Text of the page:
At times, some manufacturers will do that (and when they do, they usually offer the dealer a credit for the difference in the old and new price for any pieces still left in inventory).  Beyer, however, has not done this for discontinued models. For the T70, they just said to blow them out at whatever we could get (and if we lost money, too bad).  The T90 is still listed at full price, retail and wholesale. If I had any left, I would be blowing them out at dealer cost just so I wouldn't lose anything (if I could even get that much).

Is $250 for T90 a good price?

Sent from my SM-G920P using Tapatalk
 
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Is $250 for T90 a good price?
 
It's a great price compared to actual retail and wholesale prices... If that is a legit price you have found, the real question is, do you like the T90 more than any other headphone you could buy for that same $250?
 
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  Makes sense. I preferred the HD 650 out of the two. Though I think I'm the opposite here, slightly preferring the DT 1990 but haven't decided for sure which I like more. I personally find the DT 1990 a little more neutral and the Amirons a little more v-shaped(smoother but I also find it has slightly more treble due to a broader treble raise, more mid-bass, and slightly less mids), I find the Amiron gives the illusion of being less v-shaped due to it's smoothness but on close listening I noticed the mids are more forward on the DT 1990, I find the stronger upper mids and less mid-bass is why the DT 1990 sounds brighter overall. That and the Amirons warmth helps mask the treble presence slightly, this really came to light when I eq'd the mid-bass down a bit to around the DT 1990's level, but the treble is still a bit smoother than the DT 1990's.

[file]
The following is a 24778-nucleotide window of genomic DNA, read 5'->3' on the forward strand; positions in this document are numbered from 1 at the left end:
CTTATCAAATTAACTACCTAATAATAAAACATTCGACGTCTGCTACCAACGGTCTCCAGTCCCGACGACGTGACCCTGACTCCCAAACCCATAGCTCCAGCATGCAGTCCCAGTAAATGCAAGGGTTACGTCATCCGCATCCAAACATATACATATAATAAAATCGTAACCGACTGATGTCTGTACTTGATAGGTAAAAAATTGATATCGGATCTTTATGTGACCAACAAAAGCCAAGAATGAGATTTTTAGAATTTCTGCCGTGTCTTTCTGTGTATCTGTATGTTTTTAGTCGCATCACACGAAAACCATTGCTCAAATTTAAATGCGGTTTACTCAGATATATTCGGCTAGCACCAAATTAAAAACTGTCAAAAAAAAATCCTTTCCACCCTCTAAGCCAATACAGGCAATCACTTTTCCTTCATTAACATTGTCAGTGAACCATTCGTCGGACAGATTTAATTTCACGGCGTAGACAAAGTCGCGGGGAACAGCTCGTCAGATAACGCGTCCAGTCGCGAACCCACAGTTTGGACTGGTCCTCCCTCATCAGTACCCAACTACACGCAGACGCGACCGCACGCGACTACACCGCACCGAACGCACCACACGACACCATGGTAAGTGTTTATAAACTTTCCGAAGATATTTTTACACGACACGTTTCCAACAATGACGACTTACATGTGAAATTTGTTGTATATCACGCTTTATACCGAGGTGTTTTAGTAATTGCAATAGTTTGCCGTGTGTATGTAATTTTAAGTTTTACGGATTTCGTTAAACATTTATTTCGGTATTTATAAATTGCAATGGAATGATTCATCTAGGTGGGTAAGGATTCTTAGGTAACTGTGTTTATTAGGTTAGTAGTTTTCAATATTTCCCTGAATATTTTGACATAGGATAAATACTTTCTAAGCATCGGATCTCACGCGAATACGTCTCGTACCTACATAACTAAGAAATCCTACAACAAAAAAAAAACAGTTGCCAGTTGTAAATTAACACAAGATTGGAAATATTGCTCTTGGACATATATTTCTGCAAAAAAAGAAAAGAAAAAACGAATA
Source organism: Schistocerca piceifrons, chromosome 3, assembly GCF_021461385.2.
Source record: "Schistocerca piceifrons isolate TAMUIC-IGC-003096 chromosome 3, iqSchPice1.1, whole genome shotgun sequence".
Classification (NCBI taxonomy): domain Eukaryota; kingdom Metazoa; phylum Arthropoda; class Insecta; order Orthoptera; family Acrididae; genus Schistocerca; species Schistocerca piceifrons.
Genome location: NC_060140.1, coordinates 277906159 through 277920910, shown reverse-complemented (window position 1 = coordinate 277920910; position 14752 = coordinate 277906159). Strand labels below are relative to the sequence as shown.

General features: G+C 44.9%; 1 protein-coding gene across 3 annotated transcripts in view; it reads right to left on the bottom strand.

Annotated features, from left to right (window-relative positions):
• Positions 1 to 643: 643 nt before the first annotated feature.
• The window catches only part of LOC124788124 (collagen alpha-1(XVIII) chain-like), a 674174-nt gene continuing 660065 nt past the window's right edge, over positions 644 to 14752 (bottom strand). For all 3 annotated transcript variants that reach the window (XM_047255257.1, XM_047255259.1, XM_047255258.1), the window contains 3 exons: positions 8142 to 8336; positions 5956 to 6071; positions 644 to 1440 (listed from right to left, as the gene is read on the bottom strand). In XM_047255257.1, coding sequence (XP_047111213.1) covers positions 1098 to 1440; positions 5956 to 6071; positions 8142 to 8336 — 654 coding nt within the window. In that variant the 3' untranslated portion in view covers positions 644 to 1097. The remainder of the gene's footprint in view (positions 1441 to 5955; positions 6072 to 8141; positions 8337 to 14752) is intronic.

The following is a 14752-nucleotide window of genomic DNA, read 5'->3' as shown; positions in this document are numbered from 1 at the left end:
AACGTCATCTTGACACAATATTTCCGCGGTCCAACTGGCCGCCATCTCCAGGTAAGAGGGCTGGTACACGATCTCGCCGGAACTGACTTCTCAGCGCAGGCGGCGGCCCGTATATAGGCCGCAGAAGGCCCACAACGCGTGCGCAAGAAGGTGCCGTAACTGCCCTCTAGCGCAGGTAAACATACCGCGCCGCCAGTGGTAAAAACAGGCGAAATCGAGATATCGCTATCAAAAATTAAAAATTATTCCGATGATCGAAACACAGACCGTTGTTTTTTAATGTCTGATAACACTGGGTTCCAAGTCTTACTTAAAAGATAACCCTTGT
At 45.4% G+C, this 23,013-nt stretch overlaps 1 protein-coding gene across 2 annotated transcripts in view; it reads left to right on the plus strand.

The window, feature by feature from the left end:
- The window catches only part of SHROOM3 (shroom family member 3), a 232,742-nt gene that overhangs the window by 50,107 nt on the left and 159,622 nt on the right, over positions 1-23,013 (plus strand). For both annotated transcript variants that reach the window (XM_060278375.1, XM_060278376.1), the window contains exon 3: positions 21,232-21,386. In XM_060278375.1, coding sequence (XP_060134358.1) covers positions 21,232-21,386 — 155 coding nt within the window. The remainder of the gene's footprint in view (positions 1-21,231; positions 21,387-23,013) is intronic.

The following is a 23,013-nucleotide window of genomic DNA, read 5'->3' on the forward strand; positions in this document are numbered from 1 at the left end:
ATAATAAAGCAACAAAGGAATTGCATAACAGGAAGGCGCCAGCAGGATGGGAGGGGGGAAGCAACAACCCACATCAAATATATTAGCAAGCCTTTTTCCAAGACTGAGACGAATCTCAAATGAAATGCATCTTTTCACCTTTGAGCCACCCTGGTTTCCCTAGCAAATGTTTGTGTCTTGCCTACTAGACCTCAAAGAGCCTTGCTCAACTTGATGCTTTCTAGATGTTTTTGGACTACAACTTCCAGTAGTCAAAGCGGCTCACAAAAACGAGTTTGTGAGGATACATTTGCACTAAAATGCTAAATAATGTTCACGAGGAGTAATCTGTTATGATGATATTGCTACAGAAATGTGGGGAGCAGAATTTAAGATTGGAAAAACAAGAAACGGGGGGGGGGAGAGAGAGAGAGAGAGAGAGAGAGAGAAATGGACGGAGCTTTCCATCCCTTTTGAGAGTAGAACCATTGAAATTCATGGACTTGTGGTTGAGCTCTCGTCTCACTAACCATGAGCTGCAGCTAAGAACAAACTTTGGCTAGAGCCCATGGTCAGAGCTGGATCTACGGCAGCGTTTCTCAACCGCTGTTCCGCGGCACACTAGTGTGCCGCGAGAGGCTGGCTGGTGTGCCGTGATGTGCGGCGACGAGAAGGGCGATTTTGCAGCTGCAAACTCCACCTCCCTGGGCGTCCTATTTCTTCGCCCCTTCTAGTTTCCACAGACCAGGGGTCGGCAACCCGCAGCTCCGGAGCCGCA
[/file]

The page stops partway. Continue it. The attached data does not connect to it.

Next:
Brightness I find comes from two regions, the upper mids and the treble and different headphones vary in terms of which region they are darker or brighter in, this is sorta why people debate whether the DT 880/990(more mid-upper treble brightness) or AKG K7(more upper mid/lower treble brightness) series is darker or brighter overall. In terms of actual treble the DT 1990 is slightly darker but slightly sharper due to a more narrow peak. To put it simply I find the DT 1990 to have brighter mids yet slightly darker treble while on the Amiron I find the mids darker but the treble slightly brighter. Honestly it is bit debatable on what sounds more neutral or v-shaped on these headphones due to their tuning, what people consider v-shaped, etc.